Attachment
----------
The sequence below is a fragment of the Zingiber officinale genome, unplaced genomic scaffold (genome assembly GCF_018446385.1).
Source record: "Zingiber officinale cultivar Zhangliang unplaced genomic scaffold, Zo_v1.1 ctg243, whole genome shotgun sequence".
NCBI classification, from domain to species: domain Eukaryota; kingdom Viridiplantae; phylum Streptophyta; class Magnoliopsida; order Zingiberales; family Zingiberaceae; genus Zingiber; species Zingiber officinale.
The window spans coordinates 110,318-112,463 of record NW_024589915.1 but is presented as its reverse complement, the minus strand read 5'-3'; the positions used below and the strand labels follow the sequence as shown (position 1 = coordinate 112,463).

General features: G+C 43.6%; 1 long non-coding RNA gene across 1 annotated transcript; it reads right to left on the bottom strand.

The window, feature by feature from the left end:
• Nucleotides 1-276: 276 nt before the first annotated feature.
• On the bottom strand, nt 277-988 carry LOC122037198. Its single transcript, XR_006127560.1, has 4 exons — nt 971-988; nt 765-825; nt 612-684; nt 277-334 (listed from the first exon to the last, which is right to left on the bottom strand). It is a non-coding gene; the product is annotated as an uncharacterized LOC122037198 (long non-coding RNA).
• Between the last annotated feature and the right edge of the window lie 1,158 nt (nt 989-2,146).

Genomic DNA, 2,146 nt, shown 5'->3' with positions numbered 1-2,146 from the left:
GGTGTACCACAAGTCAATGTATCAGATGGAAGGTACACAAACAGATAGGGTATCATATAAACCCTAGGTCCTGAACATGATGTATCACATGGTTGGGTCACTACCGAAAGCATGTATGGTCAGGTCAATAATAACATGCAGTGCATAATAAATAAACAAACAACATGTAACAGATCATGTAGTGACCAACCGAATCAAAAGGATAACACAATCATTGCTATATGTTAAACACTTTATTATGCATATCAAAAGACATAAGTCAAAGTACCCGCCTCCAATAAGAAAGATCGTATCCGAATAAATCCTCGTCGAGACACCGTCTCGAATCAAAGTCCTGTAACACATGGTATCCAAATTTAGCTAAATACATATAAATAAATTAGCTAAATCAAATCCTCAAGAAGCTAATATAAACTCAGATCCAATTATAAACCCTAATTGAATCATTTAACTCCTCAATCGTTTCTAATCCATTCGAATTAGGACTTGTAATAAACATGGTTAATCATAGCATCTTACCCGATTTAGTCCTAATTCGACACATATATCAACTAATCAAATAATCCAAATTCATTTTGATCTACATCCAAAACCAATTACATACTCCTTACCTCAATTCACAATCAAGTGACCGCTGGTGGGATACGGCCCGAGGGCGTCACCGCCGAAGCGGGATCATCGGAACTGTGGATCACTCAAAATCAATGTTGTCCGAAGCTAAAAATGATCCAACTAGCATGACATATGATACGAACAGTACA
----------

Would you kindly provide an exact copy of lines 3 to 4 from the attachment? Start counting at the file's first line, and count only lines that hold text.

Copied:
NCBI classification, from domain to species: domain Eukaryota; kingdom Viridiplantae; phylum Streptophyta; class Magnoliopsida; order Zingiberales; family Zingiberaceae; genus Zingiber; species Zingiber officinale.
The window spans coordinates 110,318-112,463 of record NW_024589915.1 but is presented as its reverse complement, the minus strand read 5'-3'; the positions used below and the strand labels follow the sequence as shown (position 1 = coordinate 112,463).